We have a 9 year old irish wolfhound/english sheepdog cross (with a bit of terrior) who has never caused a day of trouble. He's an excellent family dog, well loved, well exercised, and very healthy. A couple of years ago he started getting anxious during thunder storms, and has been getting progressively worse. We could deal with that problem by sitting with him and letting him know all was well. He has now started to become anxious when we are away, regadless of the weather. In the past few months he has chewed the closet doors until they finally had to be replaced, and yesterday he clawed and chewed on the outside door (he was inside) until the paint was almost completely scraped off. He knows he has done wrong, and since it happened while we were away we couldn't scold his behaviour. I'm afraid the furniture or something valuable will be chewed or scratched to bits next. The weather has been fine, no loud noises, bangs, lightning, nothing. The behaviour now seems to be only because we are away. After 9 years of being a very active family (many times taking him with us), we've never had a problem with him while we've been out of the house before now. As I mentioned, he is well exercised. We're thinking we will have to crate him when we leave (he was a crate-trained puppy), but we hate to resort to that. Any ideas?
Since he's an older dog, maybe a check up at the vet would be a good idea, just to rule anything physical out.
Barring any physical issues, it's been my experience that if anxiety in one situation, like thunderstorms, is not dealt with properly it can spread, so to speak, into other situations.
For example, one of my dogs developed a pretty intense fear of thunderstorms, which over a bit of time started to include fireworks, rain, cloudiness, which made sense, but then leaving the house at all when it was dark out and finally a total fear of the sidewalk outside out apt. at anytime of day, during any kind of weather. He also started to seem more anxious in general.
What we did was work at desensitizing slowly to going out, meaning first working on just leaving the building, ignoring anxious behavior and rewarding (with eaither treats of a toy) the dog for moving towards the outside. Then we moved on to the sidewalk, then at night, then while it was raining.....etc.
So, perhaps you could start basic desensitization that is often used for seperation anxiety, like leaving for very short periods of time and progressively extending the time, backing up if at any point the dog starts to freak out. Leaving the t.v. or radio on for the dog, changing your routine when you leave the house, breaking the association the dog has with certian behaviors of yours, probably causing him to start getting anxious before you've even left the house.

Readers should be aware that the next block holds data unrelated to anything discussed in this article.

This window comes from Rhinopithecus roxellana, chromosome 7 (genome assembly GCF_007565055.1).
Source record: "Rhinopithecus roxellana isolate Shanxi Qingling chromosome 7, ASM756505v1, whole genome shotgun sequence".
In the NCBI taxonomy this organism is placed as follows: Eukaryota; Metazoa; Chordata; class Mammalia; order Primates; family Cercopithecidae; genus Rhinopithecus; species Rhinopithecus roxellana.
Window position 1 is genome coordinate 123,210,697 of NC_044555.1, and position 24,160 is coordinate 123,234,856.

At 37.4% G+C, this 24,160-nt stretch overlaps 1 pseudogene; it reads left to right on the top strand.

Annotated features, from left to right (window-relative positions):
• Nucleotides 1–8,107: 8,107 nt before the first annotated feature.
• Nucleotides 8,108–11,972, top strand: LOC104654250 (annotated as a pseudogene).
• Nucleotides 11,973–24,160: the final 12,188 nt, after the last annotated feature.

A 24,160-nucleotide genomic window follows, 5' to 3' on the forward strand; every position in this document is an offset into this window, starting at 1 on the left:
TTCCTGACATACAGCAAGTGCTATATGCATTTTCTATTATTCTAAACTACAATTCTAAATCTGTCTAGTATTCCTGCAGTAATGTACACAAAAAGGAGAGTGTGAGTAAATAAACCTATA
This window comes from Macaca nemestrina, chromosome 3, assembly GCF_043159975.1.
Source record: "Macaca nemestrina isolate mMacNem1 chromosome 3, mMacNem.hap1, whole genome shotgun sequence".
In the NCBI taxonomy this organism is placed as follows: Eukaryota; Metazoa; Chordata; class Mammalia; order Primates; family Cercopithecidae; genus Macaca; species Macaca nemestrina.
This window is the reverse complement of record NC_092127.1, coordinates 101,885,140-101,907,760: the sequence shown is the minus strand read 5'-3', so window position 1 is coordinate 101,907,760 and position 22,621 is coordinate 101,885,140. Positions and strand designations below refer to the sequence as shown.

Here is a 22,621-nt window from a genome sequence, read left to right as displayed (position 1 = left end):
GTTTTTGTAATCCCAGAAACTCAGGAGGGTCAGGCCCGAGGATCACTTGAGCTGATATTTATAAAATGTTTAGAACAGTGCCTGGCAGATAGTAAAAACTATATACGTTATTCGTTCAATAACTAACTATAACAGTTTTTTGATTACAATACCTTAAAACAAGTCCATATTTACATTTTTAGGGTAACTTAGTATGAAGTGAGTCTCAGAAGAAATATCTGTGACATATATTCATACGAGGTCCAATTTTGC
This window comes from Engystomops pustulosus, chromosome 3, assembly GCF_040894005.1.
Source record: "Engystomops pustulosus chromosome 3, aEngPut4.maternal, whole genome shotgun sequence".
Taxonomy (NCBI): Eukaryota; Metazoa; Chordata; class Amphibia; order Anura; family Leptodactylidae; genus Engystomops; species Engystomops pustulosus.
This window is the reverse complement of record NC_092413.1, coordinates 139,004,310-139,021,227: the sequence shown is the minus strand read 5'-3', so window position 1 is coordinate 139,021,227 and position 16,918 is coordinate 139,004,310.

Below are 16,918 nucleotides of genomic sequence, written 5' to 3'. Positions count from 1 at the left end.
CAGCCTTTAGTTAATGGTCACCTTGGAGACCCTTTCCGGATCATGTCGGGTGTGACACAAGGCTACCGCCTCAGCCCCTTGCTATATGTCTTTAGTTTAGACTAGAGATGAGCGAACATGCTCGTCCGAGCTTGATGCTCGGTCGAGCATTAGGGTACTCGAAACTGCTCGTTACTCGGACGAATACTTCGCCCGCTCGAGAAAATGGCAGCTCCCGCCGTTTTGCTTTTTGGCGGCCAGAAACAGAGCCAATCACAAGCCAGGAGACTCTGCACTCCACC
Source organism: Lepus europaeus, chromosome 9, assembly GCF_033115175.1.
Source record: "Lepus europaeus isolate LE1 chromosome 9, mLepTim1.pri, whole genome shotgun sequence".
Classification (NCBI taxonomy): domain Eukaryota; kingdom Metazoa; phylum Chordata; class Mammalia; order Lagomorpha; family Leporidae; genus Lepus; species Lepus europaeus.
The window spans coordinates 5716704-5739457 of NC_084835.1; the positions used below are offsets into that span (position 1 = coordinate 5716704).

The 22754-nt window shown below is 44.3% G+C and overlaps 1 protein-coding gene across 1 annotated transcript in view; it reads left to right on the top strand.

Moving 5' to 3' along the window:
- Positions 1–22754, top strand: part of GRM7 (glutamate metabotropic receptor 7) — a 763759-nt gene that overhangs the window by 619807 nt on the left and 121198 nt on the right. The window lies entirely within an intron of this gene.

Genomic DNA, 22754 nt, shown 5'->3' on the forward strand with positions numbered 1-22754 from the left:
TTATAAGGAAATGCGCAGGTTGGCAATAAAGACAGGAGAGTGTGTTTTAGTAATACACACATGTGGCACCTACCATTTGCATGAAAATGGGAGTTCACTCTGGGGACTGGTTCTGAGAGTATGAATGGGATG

Th eother thing would be to work on the fear of thunderstorms. Never console or baby the dog if he's acting fearful or anxious, this only re-enforces that there is something to be worried about and rewards the anxiety. Try to act like everything is totally normal, and if the dog is in a state were he can engage with you, play a game or practice commands, anything that is fun, allows you to reward calm behavior and will distract the dog. We like to play "find the treat" during storms here.
You could also try some of the various products that are available to help with anxiety, though you'll still need to do the above mentionned stuff, they'll hopefully help take the edge off. The one's I can think of off the top of my head are Holistic Blend's Pet Calmer, Bach Flower Remedies, specifically Rock Rose and Mimilus, HomeoPet Anxiety, Quiet Moments, or a DAP Diffuser.
YOu can also get prescription anti-anxiety drugs, like Xanax, from your vet, which is what we ended up doing after exhausting all other routes with little succses. Again, it only functionned to take the edge off extreme anxiety so that we could work on desensitization and my personal opinion is that this should be reserved for really extreme cases that are not helped by "gentler" methodes, but that's just me.
Here is a good articel which talks specifically about thunderstorm fear, but I think the same principles are good for understanding anxious reactions in general.
Try the attached link on thunderstorm phobias. I might be of help.
In addition to the great advice you've been given, I'm wondering if anything has changed in your life. A change in family structure, moving to a new home, working/ not working, kids at home/ moved out, new neighbours who might be making unfamiliar noises, nearby construction can all have a greater impact on a dog's emotional health than we think.